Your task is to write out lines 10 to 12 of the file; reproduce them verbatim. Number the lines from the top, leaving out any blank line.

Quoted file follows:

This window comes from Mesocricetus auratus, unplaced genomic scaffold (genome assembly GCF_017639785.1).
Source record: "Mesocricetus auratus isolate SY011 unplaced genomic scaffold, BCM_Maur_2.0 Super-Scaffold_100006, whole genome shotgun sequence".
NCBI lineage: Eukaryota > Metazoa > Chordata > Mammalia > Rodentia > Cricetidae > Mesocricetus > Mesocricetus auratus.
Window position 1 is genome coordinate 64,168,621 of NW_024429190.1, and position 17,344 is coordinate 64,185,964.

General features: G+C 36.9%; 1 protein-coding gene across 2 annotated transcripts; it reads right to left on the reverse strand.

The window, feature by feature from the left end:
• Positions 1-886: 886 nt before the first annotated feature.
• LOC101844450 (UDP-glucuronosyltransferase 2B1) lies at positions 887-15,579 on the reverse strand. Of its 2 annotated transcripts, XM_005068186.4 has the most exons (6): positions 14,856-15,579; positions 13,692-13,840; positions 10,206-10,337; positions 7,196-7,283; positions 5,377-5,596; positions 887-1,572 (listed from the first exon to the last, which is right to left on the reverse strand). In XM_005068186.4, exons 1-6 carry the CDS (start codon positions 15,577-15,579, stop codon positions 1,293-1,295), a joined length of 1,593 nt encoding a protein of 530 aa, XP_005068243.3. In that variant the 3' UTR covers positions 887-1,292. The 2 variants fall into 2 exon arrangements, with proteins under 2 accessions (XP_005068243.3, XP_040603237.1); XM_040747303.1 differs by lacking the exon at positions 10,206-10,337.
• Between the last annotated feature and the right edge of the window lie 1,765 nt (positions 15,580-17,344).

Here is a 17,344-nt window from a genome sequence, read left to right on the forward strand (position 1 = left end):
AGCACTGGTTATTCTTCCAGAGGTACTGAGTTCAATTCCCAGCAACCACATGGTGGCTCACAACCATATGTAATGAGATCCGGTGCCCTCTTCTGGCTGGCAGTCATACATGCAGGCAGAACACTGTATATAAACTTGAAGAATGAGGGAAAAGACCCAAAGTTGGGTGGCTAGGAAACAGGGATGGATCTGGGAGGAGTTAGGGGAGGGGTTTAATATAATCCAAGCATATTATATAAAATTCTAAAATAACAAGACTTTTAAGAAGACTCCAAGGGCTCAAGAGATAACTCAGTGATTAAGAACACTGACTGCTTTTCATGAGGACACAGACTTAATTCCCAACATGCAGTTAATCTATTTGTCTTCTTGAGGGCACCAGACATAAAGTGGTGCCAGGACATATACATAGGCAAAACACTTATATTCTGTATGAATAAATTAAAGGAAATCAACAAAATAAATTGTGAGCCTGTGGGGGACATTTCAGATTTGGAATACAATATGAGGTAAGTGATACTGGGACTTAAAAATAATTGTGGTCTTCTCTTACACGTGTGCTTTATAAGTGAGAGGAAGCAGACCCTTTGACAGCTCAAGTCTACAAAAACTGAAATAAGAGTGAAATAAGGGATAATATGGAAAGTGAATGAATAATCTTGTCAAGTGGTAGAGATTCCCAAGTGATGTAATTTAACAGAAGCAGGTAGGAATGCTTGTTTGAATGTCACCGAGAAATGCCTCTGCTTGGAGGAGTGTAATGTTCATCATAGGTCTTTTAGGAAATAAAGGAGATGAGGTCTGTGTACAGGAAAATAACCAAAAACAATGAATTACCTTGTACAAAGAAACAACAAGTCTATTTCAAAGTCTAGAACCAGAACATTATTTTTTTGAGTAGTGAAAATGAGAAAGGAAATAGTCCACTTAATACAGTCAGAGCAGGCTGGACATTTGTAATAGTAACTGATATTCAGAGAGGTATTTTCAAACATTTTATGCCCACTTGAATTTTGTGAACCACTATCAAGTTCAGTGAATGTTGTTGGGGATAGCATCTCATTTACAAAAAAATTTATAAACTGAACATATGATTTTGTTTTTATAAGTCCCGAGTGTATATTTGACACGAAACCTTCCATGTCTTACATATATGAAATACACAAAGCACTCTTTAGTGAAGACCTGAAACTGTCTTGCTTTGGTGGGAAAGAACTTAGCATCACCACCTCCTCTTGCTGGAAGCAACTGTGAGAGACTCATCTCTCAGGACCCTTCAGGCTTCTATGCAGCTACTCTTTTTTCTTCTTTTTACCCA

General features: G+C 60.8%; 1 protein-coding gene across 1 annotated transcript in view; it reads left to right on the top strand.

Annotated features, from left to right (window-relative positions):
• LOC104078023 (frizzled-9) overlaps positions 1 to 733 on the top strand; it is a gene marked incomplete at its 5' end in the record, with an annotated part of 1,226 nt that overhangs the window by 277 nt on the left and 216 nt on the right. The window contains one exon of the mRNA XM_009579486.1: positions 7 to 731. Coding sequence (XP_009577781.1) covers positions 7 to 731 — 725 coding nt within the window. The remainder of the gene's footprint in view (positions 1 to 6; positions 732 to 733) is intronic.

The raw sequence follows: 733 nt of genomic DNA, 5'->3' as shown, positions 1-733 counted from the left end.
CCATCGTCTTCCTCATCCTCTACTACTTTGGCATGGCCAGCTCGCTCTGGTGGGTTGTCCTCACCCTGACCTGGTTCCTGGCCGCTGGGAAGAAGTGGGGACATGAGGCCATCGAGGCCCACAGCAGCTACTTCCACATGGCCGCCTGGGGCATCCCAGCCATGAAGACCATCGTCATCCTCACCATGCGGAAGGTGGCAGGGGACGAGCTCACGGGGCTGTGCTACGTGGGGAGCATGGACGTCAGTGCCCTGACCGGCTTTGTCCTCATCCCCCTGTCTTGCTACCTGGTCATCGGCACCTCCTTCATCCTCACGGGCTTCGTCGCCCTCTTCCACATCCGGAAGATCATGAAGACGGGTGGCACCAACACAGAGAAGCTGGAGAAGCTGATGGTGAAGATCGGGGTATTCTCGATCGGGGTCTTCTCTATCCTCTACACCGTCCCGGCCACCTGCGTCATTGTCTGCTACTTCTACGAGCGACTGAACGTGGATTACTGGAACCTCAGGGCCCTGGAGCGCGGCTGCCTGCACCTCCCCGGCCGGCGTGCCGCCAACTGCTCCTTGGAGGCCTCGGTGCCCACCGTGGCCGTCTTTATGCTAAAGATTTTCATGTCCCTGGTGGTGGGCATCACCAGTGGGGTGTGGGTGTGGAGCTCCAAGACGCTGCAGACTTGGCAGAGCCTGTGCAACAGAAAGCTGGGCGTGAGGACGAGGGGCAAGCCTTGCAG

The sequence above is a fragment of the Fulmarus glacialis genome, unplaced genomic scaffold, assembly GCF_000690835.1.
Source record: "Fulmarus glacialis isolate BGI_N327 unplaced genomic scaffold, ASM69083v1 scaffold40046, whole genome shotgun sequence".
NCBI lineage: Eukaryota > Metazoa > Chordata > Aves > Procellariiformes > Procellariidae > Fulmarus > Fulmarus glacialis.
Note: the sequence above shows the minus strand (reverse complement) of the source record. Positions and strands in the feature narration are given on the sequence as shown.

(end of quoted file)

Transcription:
Here is a 17,344-nt window from a genome sequence, read left to right on the forward strand (position 1 = left end):
AGCACTGGTTATTCTTCCAGAGGTACTGAGTTCAATTCCCAGCAACCACATGGTGGCTCACAACCATATGTAATGAGATCCGGTGCCCTCTTCTGGCTGGCAGTCATACATGCAGGCAGAACACTGTATATAAACTTGAAGAATGAGGGAAAAGACCCAAAGTTGGGTGGCTAGGAAACAGGGATGGATCTGGGAGGAGTTAGGGGAGGGGTTTAATATAATCCAAGCATATTATATAAAATTCTAAAATAACAAGACTTTTAAGAAGACTCCAAGGGCTCAAGAGATAACTCAGTGATTAAGAACACTGACTGCTTTTCATGAGGACACAGACTTAATTCCCAACATGCAGTTAATCTATTTGTCTTCTTGAGGGCACCAGACATAAAGTGGTGCCAGGACATATACATAGGCAAAACACTTATATTCTGTATGAATAAATTAAAGGAAATCAACAAAATAAATTGTGAGCCTGTGGGGGACATTTCAGATTTGGAATACAATATGAGGTAAGTGATACTGGGACTTAAAAATAATTGTGGTCTTCTCTTACACGTGTGCTTTATAAGTGAGAGGAAGCAGACCCTTTGACAGCTCAAGTCTACAAAAACTGAAATAAGAGTGAAATAAGGGATAATATGGAAAGTGAATGAATAATCTTGTCAAGTGGTAGAGATTCCCAAGTGATGTAATTTAACAGAAGCAGGTAGGAATGCTTGTTTGAATGTCACCGAGAAATGCCTCTGCTTGGAGGAGTGTAATGTTCATCATAGGTCTTTTAGGAAATAAAGGAGATGAGGTCTGTGTACAGGAAAATAACCAAAAACAATGAATTACCTTGTACAAAGAAACAACAAGTCTATTTCAAAGTCTAGAACCAGAACATTATTTTTTTGAGTAGTGAAAATGAGAAAGGAAATAGTCCACTTAATACAGTCAGAGCAGGCTGGACATTTGTAATAGTAACTGATATTCAGAGAGGTATTTTCAAACATTTTATGCCCACTTGAATTTTGTGAACCACTATCAAGTTCAGTGAATGTTGTTGGGGATAGCATCTCATTTACAAAAAAATTTATAAACTGAACATATGATTTTGTTTTTATAAGTCCCGAGTGTATATTTGACACGAAACCTTCCATGTCTTACATATATGAAATACACAAAGCACTCTTTAGTGAAGACCTGAAACTGTCTTGCTTTGGTGGGAAAGAACTTAGCATCACCACCTCCTCTTGCTGGAAGCAACTGTGAGAGACTCATCTCTCAGGACCCTTCAGGCTTCTATGCAGCTACTCTTTTTTCTTCTTTTTACCCA

General features: G+C 60.8%; 1 protein-coding gene across 1 annotated transcript in view; it reads left to right on the top strand.